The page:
International Journal of Virology and Molecular Biology

p-ISSN: 2163-2219    e-ISSN: 2163-2227

2016;  5(1): 8-15



A Booster Dose for Hepatitis B Vaccine should be Recommended by EPI in Saudi Arabia at Adolescence and Young Adulthood

Essam H. Ibrahim 1, 2

1Blood Products Quality Control and Research Department, National Organization for Research and Control of Biologicals, Cairo, Egypt

2Biology Department, Faculty of Science, King Khalid University, Abha, Saudi Arabia

Correspondence to: Essam H. Ibrahim , Blood Products Quality Control and Research Department, National Organization for Research and Control of Biologicals, Cairo, Egypt.


Copyright © 2016 Scientific & Academic Publishing. All Rights Reserved.

This work is licensed under the Creative Commons Attribution International License (CC BY).


Purpose: In 1989, hepatitis B vaccine program was started in Kingdom of Saudi Arabia (KSA). Most of the workers tested immunological status of vaccinated peoples by booster doses but did not investigate their susceptibility to hepatitis B virus (HBV) infection. Our study aimed to evaluate the immune status against HBV in Saudis vaccinated with HBV vaccine and their rate of HBV infection. Methods: Random blood samples were collected from blood donors and quantitatively screened for the antibodies directed to HBsAg (anti-HBs). Data regarding percent coverage of hepatitis B vaccination and HBV infection in different age ranges in KSA from 2002-2013 were collected. Results: Anti-HBs was detectable in most of the age ranges under recommended protective level (10 mIU/ml). Vaccine coverage was 95.5-98%. The rate of infections with HBV increased with the increase in age and most infections occurred in persons aged >14 years age-old. Conclusions: The results achieved reflect the success of EPI in Saudi Arabia to cover all target age for hepatitis B vaccine. Most infections occurred in persons aged >14 years age-old. A booster dose at that age is required to prevent adolescent and young adult HBV acquirement.

Keywords: Anti-HBs, Blood donors, Expanded program of immunization (EPI), HBsAg, Hepatitis B vaccine, Aseer, KSA

Cite this paper: Essam H. Ibrahim , A Booster Dose for Hepatitis B Vaccine should be Recommended by EPI in Saudi Arabia at Adolescence and Young Adulthood, International Journal of Virology and Molecular Biology, Vol. 5 No. 1, 2016, pp. 8-15. doi: 10.5923/j.ijvmb.20160501.02.

1. Introduction

Hepatitis B virus (HBV) is considered as an important cause of mortality and morbidity all over the world where it may lead to hepatic decompensation, cirrhosis and hepatocellular carcinoma (HCC). Yearly about 600,000 people die due to the consequences of HBV. Infection with HBV is preventable with the currently effective and safe vaccine which has been available since 1982 [1].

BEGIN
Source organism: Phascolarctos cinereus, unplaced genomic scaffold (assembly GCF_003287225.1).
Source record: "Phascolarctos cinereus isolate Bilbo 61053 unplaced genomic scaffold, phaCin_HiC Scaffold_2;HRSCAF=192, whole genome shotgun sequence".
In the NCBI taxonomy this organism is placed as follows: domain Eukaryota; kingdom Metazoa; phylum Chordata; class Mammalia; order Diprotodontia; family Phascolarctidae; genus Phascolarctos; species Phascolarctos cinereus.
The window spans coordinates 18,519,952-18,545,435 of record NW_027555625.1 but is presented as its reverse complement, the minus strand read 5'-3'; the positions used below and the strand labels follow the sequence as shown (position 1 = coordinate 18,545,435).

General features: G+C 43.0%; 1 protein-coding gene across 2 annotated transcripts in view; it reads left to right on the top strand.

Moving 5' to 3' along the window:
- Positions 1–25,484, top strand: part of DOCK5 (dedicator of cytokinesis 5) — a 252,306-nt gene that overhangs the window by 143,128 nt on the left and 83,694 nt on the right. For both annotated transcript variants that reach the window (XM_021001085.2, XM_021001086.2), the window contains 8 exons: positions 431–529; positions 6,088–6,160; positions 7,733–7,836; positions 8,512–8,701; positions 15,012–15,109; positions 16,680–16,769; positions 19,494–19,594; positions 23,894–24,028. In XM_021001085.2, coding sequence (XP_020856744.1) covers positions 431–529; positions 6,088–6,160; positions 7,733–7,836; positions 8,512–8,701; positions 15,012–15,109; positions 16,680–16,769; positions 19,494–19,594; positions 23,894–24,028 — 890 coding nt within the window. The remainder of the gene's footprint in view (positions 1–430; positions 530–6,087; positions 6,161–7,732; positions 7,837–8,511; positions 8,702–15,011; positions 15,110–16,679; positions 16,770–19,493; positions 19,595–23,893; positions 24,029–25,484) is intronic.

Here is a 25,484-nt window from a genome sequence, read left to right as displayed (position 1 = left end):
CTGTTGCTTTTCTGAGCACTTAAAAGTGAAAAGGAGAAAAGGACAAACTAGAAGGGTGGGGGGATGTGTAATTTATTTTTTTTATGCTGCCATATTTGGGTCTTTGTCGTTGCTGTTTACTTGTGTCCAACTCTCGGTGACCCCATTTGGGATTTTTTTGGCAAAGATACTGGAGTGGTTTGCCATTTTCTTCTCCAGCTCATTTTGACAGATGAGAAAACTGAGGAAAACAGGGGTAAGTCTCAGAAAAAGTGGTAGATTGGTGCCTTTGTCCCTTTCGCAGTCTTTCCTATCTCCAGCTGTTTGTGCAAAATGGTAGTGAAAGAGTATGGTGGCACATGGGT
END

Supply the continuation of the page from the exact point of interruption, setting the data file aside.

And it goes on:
The course of hepatitis B may be variable to a far extent [2]. Infection with HBV has different clinical features depending on many factors such as the patient’s age at infection, immunological status and the stage at which the disease is discovered. In acute form of hepatitis B, the incubation period after becoming infected is about 3-4 months, with a range of 6 weeks to 6 months. It usually occurs when the immune response is in a good situation. Symptoms and signs of disease usually last for several weeks and about 1-2% of persons with acute hepatitis B die from fulminant hepatitis [3, 4]. In chronic form of hepatitis B infected persons are with some sort of immunodeficiency and become a reservoir for the virus and a source of infection to others. Such persons often do not feel ill for decades after getting the infection. About 25% of persons chronically infected are during childhood and about 15% die of liver cancer or cirrhosis at older ages [3, 5]. The probability of developing symptoms of a new HBV infection is age-dependent. About 90% of perinatal HBV infections are asymptomatic. In contrary, newly infected young children at the age of 1-5 years old about 5-15% of them may show the typical manifestations of acute hepatitis but this percentage may increase to about 33–50 % in older children, adolescents, and adults. About 30-50% of children infected with HBV at an age between 1 and 4 years develop the chronic condition. Whilst about 30-50% of adults are symptomatic when first infected but only about 2-5% become chronically infected [3, 6].
The idea of vaccination against hepatitis B is considered as an effective mean to prevent cirrhosis and hepatocellular carcinoma allover the world [7-12].